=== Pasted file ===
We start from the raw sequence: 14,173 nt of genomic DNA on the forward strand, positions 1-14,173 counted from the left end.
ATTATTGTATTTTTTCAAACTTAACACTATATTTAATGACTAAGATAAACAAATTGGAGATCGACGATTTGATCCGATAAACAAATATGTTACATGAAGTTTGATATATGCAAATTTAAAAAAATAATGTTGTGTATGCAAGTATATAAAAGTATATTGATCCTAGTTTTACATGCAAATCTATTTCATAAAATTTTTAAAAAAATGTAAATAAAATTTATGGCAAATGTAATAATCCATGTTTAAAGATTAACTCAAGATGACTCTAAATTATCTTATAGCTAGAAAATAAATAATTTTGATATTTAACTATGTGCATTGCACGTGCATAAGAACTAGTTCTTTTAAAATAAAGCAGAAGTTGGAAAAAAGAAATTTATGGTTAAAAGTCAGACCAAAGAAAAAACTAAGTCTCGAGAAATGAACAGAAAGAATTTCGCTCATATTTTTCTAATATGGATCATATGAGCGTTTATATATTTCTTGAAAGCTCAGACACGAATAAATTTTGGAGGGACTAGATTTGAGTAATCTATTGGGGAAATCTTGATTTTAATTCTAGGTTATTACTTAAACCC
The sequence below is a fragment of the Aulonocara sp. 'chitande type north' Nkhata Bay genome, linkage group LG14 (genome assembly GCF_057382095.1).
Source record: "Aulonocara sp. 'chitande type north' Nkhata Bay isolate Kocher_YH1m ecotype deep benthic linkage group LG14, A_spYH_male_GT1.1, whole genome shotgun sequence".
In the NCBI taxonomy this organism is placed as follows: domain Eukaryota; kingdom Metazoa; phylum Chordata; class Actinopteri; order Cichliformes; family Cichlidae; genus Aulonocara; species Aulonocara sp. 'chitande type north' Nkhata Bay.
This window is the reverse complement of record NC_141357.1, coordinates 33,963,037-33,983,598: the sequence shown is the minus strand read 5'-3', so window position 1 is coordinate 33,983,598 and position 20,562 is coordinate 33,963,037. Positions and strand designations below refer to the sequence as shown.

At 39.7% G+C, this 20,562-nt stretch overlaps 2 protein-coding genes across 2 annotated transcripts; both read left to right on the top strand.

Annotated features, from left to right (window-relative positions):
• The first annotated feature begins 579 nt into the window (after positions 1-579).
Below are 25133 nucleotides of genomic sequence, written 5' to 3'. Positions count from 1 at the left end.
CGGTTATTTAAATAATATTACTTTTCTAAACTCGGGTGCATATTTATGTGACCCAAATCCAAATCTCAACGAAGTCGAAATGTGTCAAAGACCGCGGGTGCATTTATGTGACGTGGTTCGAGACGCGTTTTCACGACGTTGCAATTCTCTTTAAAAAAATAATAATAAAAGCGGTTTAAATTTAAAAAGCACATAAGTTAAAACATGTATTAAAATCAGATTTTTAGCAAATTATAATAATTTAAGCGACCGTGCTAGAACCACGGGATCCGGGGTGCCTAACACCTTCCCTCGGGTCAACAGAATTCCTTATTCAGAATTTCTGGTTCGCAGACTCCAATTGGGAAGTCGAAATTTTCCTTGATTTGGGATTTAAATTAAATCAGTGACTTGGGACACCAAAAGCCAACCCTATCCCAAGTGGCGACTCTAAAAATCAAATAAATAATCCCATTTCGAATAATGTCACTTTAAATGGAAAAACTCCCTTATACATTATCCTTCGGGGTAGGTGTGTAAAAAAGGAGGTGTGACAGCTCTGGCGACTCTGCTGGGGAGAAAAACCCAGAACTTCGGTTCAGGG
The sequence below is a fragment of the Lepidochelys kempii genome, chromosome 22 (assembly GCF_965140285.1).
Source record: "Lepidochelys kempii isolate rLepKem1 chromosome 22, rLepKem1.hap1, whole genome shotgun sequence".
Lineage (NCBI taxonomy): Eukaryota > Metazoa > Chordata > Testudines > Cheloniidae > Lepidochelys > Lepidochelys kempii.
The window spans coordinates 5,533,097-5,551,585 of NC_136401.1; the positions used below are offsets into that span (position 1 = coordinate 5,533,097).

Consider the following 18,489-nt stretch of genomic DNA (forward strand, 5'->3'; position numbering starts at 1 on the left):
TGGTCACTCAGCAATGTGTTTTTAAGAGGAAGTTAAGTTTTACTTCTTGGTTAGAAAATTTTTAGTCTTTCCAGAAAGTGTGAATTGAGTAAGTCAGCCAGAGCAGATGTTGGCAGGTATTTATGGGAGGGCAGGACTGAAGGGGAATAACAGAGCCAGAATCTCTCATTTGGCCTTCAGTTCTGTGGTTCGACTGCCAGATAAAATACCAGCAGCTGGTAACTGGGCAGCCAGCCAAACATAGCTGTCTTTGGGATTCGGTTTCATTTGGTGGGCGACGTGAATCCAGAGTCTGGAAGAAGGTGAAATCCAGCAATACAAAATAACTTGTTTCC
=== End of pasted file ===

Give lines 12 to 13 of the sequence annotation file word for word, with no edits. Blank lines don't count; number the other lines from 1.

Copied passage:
The sequence below is a fragment of the Lepidochelys kempii genome, chromosome 22 (assembly GCF_965140285.1).
Source record: "Lepidochelys kempii isolate rLepKem1 chromosome 22, rLepKem1.hap1, whole genome shotgun sequence".